Gov. Rick Scott is on the move across Florida this week, making a stop in Belle Glade on Tuesday afternoon.
He met with local leaders and businesses in a roundtable to talk about the community's needs.
With the signing of Senate Bill 10 to create a reservoir south of Lake Okeechobee and his push to fix the Herbert Hoover Dike repairs -- this is just the latest round of attention the governor is showing to the Everglades Agricultural Area.
"We're really excited he's coming to the Glades. We're often forgotten, the forgotten child of Palm Beach County," said Barbara Miedema, the VP of communications for the Sugarcane Growers Cooperative of Florida. "Protecting a $3 billion agricultural industry is critical."
It's Scott's first one-on-one with Lake Okeechobee community leaders this year.
"The Glades community -- we're getting more attention by the governor than we ever have in the last 20 years," said Belle Glade mayor Steve Wilson.
Perhaps Scott's biggest announcement is the new Florida Job Growth and Grant Fund. Cities across the state must compete for the $85 million grant. The money will go toward infrastructure and job training projects.
"A different way we can grow our economy," said Scott. "I personally believe that every community in this state can grow jobs."
Tammy Jackson-Moore with Guardians of the Glades group is continuing to hold Gov. Scott accountable on his recent push to expedite Herbert Hoover Dike repairs, by 2022.
"We are hoping that promise remains in tact because it really really means a lot to us in this community. Right now, we're in the heart of hurricane season. So anything can happen," she said. "Those of us who live work and play here, we know how important that dike is."
Scott only got $50 million of the $200 million he asked for in this year's budget. With help from President Trump in getting some federal funding, Scott said he will push for more money in the state budget next year.
"So I'm going to keep fighting for that, I think we'll have the support of the legislature," said Scott. "Hopefully by the time I get out of office you can see there's a path to get the dike fixed."
The roundtable comes just three months after Gov. Scott signed Senate Bill 10, which had originally put jobs on the line by building a reservoir to hold Lake Okeechobee water on farm land.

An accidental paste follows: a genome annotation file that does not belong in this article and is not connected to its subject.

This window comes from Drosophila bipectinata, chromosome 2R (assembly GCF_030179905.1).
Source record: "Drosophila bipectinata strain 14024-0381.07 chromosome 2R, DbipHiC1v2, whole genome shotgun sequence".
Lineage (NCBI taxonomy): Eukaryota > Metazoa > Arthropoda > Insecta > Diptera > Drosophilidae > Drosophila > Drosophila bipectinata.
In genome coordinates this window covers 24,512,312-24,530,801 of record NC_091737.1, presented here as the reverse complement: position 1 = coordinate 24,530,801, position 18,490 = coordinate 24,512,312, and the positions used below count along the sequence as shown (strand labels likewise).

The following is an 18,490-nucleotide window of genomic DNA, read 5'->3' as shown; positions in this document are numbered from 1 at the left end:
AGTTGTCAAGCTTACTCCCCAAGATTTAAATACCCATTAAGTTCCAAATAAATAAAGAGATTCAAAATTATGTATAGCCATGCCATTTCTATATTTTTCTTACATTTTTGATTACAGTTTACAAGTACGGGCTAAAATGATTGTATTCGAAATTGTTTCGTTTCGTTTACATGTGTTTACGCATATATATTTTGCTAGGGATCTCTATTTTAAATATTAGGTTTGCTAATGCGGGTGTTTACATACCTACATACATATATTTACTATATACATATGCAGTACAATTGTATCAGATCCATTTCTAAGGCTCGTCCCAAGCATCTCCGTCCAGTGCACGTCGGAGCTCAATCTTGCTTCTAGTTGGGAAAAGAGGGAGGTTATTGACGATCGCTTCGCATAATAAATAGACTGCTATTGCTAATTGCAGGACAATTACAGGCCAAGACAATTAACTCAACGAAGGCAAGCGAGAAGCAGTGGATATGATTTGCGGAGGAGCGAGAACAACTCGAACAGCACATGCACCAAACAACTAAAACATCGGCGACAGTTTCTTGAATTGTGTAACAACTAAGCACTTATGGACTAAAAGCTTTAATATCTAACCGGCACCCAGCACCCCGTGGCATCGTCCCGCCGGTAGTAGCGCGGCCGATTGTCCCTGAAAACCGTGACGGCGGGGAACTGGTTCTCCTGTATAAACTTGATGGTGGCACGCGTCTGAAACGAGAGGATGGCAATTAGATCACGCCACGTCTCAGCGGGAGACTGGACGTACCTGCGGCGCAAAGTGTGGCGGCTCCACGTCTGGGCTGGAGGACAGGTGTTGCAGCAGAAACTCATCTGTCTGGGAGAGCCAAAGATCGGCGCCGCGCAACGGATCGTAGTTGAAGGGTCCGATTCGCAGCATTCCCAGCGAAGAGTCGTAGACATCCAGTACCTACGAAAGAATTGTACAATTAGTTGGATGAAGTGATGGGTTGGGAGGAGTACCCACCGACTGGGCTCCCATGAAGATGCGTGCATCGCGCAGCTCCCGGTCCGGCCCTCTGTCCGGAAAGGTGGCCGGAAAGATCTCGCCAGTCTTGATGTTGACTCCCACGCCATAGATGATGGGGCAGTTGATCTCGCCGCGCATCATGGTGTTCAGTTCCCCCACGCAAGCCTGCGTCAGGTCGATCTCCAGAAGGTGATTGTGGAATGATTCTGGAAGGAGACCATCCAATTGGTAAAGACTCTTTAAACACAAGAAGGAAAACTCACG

"It did take a lot of the local farmers to reach out to the senators and the governor and really have to explain our story, tell our story," said Stephen Basore, who helps run TKM Bengard farms in Belle Glade.
Basore's farm employs about 500 people and is the largest lettuce grower east of the Mississippi River. He said he hopes the new bill that was signed into law, which plans to build a reservoir on state land, continues to keep their livelihoods intact.
"We're just such a big agricultural area here and people just don't really realize what happens here in the area in terms of fresh fruit and vegetable production," he said.
Senate Bill 10 also has a component to fund more job training opportunities. A lot of business and city leaders pushed the governor on Tuesday to ensure that is still his focus for this community.
"So we want to make sure that stays in the forefront and those training opportunities are available to those that live in the glades communities," said Jackson-Moore.
The governor said they are obligated to honor that funding component but are still working on where that money will come from exactly in the state budget.
Wilson is also expecting nearly $4 million for transportation improvements, which is money set aside by the state in Scott's Rural Areas of Opportunity program that is designed to help Florida’s rural communities continue to grow.
"For the last 30 years, they've been neglected. Even with our pipes, they've been rusted, outdated," he said. "We have got to keep knocking on the door. And making a lot of noise. Ten years from now, you wouldn't even know the Glades, you wouldn't even recognize the Glades."